In 1540, he designs, prints and publishes at Ingolstadt one of the finest books of his time, the Astronomicum Caesareum, for explaining the position and movements of stars and planets to the Emperor Charles V. His effort was rewarded: a comfortable pension is promised and he is knighted.
The book is produced by woodcut and brightly colored. In the fashion of his time, sun and moon have faces. The plates include charts that allow the calculations. It is a very interesting example of an old book with mechanisms : some elements are rotating on the principle of the volvelles, and beads moving along colored cords facilitate the marking.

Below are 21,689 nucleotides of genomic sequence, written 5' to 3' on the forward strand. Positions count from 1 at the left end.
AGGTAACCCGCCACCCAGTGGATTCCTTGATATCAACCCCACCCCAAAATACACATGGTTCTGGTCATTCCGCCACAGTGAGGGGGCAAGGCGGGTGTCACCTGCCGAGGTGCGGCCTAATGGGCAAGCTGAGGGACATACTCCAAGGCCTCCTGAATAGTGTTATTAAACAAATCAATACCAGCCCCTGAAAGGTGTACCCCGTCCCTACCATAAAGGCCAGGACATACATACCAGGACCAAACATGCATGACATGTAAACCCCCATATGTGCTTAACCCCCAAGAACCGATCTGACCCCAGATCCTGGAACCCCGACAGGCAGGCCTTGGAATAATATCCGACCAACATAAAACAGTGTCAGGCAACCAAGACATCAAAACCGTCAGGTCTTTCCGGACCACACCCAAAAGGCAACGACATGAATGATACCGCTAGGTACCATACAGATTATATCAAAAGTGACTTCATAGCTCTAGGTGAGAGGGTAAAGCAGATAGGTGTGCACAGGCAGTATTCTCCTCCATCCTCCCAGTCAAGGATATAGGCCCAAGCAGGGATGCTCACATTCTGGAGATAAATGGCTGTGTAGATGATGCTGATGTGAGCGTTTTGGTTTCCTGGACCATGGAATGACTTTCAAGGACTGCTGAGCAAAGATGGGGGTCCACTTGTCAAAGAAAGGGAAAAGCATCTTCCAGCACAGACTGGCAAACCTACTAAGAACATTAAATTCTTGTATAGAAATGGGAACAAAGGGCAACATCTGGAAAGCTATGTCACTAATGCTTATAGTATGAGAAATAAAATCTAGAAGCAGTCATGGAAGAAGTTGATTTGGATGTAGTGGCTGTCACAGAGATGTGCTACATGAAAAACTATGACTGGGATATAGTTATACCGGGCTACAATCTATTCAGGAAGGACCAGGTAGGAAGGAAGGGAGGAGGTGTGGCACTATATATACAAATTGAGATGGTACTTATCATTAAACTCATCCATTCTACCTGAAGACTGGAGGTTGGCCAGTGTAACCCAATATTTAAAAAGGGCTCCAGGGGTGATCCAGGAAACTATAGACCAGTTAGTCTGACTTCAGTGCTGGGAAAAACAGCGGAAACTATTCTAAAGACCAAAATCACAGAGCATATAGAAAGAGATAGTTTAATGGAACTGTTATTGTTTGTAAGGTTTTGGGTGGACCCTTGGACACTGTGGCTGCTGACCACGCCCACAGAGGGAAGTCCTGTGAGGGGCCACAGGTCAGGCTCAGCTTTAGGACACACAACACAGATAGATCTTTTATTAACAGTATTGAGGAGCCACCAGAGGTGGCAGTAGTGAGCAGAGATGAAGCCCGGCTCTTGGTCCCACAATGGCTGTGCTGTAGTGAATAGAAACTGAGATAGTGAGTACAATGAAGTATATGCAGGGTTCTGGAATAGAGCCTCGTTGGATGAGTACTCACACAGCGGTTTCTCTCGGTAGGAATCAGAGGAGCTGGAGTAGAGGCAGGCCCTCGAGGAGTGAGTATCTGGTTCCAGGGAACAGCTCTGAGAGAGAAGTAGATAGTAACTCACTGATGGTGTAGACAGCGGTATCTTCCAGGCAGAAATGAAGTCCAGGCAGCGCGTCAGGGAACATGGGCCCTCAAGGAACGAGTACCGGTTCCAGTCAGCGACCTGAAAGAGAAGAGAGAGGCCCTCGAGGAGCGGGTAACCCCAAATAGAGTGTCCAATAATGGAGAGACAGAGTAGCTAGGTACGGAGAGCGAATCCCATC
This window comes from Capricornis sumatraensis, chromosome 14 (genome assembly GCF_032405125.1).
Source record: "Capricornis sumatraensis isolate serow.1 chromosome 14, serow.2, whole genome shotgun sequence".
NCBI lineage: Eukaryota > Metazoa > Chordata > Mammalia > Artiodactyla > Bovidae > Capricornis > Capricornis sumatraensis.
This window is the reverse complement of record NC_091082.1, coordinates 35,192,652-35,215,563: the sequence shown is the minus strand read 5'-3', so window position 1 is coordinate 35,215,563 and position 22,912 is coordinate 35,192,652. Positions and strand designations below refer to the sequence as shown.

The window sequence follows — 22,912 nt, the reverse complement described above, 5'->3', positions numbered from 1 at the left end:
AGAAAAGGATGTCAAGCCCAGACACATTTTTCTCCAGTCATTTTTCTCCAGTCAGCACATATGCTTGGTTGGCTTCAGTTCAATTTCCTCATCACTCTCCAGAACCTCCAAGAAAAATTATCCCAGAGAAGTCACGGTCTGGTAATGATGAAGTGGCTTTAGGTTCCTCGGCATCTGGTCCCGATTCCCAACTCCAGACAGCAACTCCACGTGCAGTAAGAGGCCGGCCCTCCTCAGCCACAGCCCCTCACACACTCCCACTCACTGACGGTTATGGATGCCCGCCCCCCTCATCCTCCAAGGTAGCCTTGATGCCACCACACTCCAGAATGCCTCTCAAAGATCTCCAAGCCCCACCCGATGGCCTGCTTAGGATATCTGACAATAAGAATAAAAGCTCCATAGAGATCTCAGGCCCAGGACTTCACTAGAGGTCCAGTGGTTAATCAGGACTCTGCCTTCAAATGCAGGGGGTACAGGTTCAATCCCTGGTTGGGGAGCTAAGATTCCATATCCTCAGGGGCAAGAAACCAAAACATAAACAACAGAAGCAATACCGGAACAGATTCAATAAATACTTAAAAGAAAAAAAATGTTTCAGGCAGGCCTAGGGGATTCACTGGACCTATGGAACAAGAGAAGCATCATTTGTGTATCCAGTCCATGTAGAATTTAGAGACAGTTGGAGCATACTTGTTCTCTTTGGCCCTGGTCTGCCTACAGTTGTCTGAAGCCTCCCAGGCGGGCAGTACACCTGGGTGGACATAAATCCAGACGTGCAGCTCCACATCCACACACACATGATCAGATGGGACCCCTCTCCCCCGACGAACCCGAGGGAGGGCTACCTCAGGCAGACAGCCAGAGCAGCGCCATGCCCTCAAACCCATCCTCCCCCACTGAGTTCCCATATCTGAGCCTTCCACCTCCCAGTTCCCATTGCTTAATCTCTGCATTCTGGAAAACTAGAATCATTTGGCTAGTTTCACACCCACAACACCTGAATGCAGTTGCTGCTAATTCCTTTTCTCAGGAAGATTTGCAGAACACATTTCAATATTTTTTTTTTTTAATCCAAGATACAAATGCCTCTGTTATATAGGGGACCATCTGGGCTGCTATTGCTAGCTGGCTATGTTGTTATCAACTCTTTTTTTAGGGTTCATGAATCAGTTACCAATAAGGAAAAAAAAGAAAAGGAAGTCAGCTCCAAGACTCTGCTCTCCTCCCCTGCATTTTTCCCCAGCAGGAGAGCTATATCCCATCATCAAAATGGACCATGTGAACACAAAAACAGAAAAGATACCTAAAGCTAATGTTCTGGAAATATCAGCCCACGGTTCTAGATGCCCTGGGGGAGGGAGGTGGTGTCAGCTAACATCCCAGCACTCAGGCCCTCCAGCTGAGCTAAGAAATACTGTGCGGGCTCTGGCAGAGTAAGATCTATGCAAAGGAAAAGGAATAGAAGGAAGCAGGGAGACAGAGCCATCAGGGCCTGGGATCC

The book includes 36 full-page illustrations. The map of the constellations is illustrated with human and animal figures, similar as those used by Dürer for the Emperor Maximilian on the concept of Stabius a quarter of a century earlier.
His use of the geocentric system three years before Copernicus' book unfortunately discredited this great work of both science and education.
A copy of the Astronomicum Caesareum is estimated £ 600K, for sale by Koller in Zurich on September 20, lot 402 shared on Invaluable. It still has volvelles and cords but not the beads, and its binding is later.
The exceptional quality of design of the book is illustrated by the page of the months shared by Wikimedia, probably from another copy: